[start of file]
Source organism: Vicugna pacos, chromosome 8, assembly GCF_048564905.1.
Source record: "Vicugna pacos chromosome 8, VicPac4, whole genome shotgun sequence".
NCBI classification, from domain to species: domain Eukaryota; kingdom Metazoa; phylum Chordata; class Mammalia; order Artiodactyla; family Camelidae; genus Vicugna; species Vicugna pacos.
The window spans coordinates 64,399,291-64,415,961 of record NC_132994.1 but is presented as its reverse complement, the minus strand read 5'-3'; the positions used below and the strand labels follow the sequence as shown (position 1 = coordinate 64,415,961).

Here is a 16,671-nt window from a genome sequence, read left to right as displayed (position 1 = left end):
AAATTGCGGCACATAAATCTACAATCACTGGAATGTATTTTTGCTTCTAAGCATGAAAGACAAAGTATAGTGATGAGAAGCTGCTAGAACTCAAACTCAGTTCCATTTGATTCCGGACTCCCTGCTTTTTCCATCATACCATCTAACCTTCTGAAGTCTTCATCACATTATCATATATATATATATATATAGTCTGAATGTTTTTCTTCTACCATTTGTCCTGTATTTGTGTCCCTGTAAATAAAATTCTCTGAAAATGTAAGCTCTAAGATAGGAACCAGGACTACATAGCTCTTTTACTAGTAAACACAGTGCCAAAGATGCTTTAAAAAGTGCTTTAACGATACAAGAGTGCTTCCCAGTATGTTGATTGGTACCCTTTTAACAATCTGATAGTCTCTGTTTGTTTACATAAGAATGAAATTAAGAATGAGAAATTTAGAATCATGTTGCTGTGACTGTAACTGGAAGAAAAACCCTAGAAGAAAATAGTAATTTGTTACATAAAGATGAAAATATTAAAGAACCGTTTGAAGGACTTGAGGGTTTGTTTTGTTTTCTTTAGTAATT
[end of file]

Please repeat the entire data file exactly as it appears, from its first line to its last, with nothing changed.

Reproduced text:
Source organism: Vicugna pacos, chromosome 8, assembly GCF_048564905.1.
Source record: "Vicugna pacos chromosome 8, VicPac4, whole genome shotgun sequence".
NCBI classification, from domain to species: domain Eukaryota; kingdom Metazoa; phylum Chordata; class Mammalia; order Artiodactyla; family Camelidae; genus Vicugna; species Vicugna pacos.
The window spans coordinates 64,399,291-64,415,961 of record NC_132994.1 but is presented as its reverse complement, the minus strand read 5'-3'; the positions used below and the strand labels follow the sequence as shown (position 1 = coordinate 64,415,961).

Here is a 16,671-nt window from a genome sequence, read left to right as displayed (position 1 = left end):
AAATTGCGGCACATAAATCTACAATCACTGGAATGTATTTTTGCTTCTAAGCATGAAAGACAAAGTATAGTGATGAGAAGCTGCTAGAACTCAAACTCAGTTCCATTTGATTCCGGACTCCCTGCTTTTTCCATCATACCATCTAACCTTCTGAAGTCTTCATCACATTATCATATATATATATATATATAGTCTGAATGTTTTTCTTCTACCATTTGTCCTGTATTTGTGTCCCTGTAAATAAAATTCTCTGAAAATGTAAGCTCTAAGATAGGAACCAGGACTACATAGCTCTTTTACTAGTAAACACAGTGCCAAAGATGCTTTAAAAAGTGCTTTAACGATACAAGAGTGCTTCCCAGTATGTTGATTGGTACCCTTTTAACAATCTGATAGTCTCTGTTTGTTTACATAAGAATGAAATTAAGAATGAGAAATTTAGAATCATGTTGCTGTGACTGTAACTGGAAGAAAAACCCTAGAAGAAAATAGTAATTTGTTACATAAAGATGAAAATATTAAAGAACCGTTTGAAGGACTTGAGGGTTTGTTTTGTTTTCTTTAGTAATT